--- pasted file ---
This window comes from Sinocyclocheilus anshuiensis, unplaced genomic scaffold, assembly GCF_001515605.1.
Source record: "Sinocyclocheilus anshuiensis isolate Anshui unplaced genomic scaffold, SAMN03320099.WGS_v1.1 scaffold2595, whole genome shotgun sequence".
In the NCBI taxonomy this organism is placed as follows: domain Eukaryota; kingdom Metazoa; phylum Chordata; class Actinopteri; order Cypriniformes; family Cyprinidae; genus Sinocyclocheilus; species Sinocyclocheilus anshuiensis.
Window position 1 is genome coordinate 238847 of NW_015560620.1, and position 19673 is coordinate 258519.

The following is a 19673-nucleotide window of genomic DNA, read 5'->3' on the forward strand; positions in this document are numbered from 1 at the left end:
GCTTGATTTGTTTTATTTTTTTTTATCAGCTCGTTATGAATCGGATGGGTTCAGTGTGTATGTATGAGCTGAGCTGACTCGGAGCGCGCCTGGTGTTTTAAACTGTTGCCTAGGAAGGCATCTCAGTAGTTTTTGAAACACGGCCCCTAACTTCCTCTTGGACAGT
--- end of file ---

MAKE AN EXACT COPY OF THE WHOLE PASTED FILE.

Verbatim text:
This window comes from Sinocyclocheilus anshuiensis, unplaced genomic scaffold, assembly GCF_001515605.1.
Source record: "Sinocyclocheilus anshuiensis isolate Anshui unplaced genomic scaffold, SAMN03320099.WGS_v1.1 scaffold2595, whole genome shotgun sequence".
In the NCBI taxonomy this organism is placed as follows: domain Eukaryota; kingdom Metazoa; phylum Chordata; class Actinopteri; order Cypriniformes; family Cyprinidae; genus Sinocyclocheilus; species Sinocyclocheilus anshuiensis.
Window position 1 is genome coordinate 238847 of NW_015560620.1, and position 19673 is coordinate 258519.

The following is a 19673-nucleotide window of genomic DNA, read 5'->3' on the forward strand; positions in this document are numbered from 1 at the left end:
GCTTGATTTGTTTTATTTTTTTTTATCAGCTCGTTATGAATCGGATGGGTTCAGTGTGTATGTATGAGCTGAGCTGACTCGGAGCGCGCCTGGTGTTTTAAACTGTTGCCTAGGAAGGCATCTCAGTAGTTTTTGAAACACGGCCCCTAACTTCCTCTTGGACAGT